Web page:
Former prime ministers tend to avoid engaging in personal criticism of their successors, particularly if they served as leader of the same party. Sir John Major’s verdict on Boris Johnson’s handling of the Owen Paterson affair – “shameful and wrong” and “politically corrupt” – is an extraordinary and devastating intervention that shows how low the prime minister’s reputation has sunk with senior members of his party. Major has even gone so far as to say that he would face a dilemma were he to have to consider voting for Johnson at the next general election.
Johnson’s handling of the standard committee’s findings and recommendations on Paterson has been disgraceful. The Commons committee, comprised not just of cross-party MPs but members of the public, upheld findings by the parliamentary commissioner for standards that Paterson had egregiously breached the rules on several occasions, by lobbying ministers as a paid consultant for two private companies. It was a clear example of an MP using his elected office for financial gain to the benefit of private interests. Had the government not intervened, the Commons would have almost certainly voted to impose a 30-day suspension on Paterson, as recommended by the committee.
Instead, the government interfered in what should have been a free vote to insist Conservative MPs vote to overturn the committee’s recommendations and support an amendment to reform the standards system, reportedly threatening that if they failed to back the government, they would lose funding for their constituencies. When it was clear the reaction this engendered even among the sympathetic press was far worse than the government expected, it U-turned.
This unedifying episode merely confirms what we already knew of Johnson: that he is a man utterly lacking in integrity, with no regard for standards in public life. Johnson has already been investigated by Kathryn Stone, the parliamentary standards commissioner, more than any other MP in the last three years and has previously faced sanctions for breaching parliamentary rules around registering his financial interests. The Electoral Commission is investigating the redecoration costs of his Downing Street flat based on the fact there are “reasonable grounds” to think many offences may have been committed; once this concludes, Johnson could face his fourth investigation by Stone into the same matter. It was therefore a gross conflict of interest for the business secretary, Kwasi Kwarteng, to launch an attack on Stone in the wake of her thorough and impartial investigation into Paterson’s conduct and gives the impression of a government looking to neuter an independent system for monitoring parliamentary standards at the convenience of the prime minister.
Johnson faces other questions over his personal integrity, including over the value of a free luxury holiday he accepted as a gift in recent weeks in Spain. His attitude infects standards right across government. When an investigation found Priti Patel had broken the ministerial code by bullying civil servants, it was not she who resigned, but the independent adviser on ministerial standards. The National Audit Office found last year that those with personal ministerial contacts were far more likely to win lucrative, pandemic-related contracts for personal protective equipment.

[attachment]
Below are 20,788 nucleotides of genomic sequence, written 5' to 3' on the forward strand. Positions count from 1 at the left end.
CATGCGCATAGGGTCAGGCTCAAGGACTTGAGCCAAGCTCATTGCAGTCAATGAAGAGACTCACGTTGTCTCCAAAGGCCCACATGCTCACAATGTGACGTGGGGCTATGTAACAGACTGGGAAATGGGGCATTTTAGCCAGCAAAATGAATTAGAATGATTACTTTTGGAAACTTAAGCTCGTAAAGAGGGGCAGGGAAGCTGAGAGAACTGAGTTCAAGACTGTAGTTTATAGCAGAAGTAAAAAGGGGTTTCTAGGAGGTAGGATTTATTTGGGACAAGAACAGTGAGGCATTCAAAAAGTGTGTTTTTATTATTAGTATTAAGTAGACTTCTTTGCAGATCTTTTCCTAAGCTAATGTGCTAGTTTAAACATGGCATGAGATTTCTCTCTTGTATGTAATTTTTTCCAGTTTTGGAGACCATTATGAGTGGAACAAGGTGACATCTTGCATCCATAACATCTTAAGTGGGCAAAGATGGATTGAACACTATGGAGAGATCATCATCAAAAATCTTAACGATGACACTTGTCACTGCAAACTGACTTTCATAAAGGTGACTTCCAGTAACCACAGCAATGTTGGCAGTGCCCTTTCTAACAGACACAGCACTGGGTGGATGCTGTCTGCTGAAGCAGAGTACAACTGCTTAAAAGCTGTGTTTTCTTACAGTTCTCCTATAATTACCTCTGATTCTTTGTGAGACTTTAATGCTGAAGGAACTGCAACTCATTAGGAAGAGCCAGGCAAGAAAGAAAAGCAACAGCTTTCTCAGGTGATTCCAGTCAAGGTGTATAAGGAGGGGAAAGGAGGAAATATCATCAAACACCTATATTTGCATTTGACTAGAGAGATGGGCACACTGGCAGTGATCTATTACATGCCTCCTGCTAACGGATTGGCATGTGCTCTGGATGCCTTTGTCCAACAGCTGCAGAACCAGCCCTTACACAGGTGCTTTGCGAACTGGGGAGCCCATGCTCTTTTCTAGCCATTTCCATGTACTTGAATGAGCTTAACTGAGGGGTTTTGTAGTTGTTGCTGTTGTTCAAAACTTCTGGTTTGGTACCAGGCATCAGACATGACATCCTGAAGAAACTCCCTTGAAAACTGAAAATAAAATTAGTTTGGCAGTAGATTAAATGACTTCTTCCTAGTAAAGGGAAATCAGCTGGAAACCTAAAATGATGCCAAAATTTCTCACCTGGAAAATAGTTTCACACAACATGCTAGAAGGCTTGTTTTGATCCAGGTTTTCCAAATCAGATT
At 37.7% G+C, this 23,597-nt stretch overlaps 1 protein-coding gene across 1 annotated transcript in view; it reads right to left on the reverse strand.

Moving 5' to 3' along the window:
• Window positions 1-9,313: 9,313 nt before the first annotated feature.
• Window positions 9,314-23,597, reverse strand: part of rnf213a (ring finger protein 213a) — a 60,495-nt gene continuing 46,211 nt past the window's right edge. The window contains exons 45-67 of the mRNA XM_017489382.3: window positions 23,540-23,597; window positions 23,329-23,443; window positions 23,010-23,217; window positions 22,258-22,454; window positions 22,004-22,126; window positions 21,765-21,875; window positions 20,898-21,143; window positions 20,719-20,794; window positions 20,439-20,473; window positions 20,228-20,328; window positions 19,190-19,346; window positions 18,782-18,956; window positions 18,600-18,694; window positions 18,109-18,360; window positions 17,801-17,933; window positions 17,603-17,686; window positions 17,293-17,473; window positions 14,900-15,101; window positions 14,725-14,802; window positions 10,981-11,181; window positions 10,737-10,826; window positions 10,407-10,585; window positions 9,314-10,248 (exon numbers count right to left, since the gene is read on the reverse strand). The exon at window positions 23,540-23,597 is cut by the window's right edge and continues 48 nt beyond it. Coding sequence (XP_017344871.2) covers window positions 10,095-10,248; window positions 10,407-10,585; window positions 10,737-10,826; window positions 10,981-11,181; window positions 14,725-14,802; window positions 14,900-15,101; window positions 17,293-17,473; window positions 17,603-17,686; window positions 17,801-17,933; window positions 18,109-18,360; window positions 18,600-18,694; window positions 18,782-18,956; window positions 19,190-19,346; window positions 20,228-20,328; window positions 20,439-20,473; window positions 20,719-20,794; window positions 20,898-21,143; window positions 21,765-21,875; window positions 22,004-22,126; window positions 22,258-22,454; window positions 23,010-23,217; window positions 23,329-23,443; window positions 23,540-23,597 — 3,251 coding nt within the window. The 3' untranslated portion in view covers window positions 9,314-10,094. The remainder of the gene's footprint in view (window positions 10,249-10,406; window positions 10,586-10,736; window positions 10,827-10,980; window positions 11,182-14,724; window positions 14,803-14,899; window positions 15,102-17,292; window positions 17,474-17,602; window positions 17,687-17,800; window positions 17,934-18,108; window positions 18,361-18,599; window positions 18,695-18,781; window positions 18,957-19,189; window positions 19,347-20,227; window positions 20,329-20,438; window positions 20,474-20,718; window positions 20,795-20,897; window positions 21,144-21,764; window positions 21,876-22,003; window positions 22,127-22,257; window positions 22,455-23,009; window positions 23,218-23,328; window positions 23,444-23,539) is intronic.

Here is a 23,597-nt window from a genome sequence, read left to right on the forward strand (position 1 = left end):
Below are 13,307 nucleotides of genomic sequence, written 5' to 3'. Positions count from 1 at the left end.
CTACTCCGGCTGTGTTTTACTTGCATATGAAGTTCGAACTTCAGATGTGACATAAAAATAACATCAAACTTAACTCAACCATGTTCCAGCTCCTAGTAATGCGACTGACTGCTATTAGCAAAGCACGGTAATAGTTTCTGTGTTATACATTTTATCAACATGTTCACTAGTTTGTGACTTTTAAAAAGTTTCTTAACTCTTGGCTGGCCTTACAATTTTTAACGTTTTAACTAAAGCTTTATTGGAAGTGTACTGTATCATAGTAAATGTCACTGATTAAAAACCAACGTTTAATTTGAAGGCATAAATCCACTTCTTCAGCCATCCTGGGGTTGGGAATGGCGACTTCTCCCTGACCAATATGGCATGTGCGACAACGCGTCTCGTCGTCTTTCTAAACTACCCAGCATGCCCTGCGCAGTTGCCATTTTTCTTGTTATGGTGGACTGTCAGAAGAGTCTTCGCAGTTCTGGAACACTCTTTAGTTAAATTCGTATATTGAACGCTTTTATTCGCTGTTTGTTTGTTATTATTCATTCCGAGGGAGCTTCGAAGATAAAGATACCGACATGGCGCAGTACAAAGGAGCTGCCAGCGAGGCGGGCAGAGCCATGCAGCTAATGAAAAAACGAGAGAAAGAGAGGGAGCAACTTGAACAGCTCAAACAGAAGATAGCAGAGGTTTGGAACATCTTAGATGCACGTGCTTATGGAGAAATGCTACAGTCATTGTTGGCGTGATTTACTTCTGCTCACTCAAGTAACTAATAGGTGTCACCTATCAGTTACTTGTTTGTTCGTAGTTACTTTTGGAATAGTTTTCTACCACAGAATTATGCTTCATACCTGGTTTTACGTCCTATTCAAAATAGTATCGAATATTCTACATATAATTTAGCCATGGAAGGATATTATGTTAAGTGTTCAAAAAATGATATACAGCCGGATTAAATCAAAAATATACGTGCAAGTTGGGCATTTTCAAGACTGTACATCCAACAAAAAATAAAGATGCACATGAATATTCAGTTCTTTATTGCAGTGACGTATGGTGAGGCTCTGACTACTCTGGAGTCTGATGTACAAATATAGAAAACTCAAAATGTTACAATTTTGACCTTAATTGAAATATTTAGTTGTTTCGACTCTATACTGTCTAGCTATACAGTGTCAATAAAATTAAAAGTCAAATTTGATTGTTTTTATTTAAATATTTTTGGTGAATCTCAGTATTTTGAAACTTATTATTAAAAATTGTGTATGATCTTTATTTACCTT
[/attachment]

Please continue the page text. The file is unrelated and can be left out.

This is not just about corruption in the processes of government. It goes to the very heart of what this government is about. Johnson was elected on a platform of getting Brexit done, after having led a referendum campaign that made deliberately misleading claims to voters: that leaving the EU would result in an extra £350m a week for the NHS (a claim the UK Statistics Authority later ruled was a clear misuse of official statistics) and a vote to remain in the EU was a vote to share a border with Iraq and Syria. These are the false promises of populism: abjectly disrespecting voters by pretending that there are easy solutions to big challenges facing the country. It takes a certain kind of charlatan, driven chiefly by the desire for power, not the national interest, to embrace this kind of politics as Johnson has done. Since becoming prime minister, he has expelled from his party his colleagues who disagree with him on Brexit, unlawfully shut down parliament to try to force through his Brexit deal against parliamentary opposition, lied about the consequences of the Northern Ireland protocol and has repeatedly threatened to break international agreements to get his way. A disregard for the rules and a lack of probity is not some byproduct of Boris Johnson’s tenure in No 10: it is the defining aspect of his character, his career and his politics.
This means that tightening up the rules can only achieve so much. The UK has a more lax approach to lobbying than many other parliamentary democracies; there is no question that tougher rules should be introduced, including a comprehensive register of all political lobbying and an agency to regulate the revolving door between ministerial and government office and lucrative private sector contracts. Parliamentarians should consider introducing a cap on their additional earnings and an advance approval system for any additional income they earn. But the problem goes much wider: a culture of impunity within this government and the erosion of an unwritten honour code, which new rules cannot by themselves wholly fix.
The damage goes beyond the ratings of a particular party or leader. Just as the expenses scandal did 12 years ago, the sleazy cronyism of this government will further erode public trust in our democratic institutions and the overall legitimacy of our political system. Boris Johnson serves at the pleasure of Conservative MPs: they have the power vested in them to topple him. They should be examining their consciences as to whether his rotten and corrupt leadership is really the best their party can offer Britain.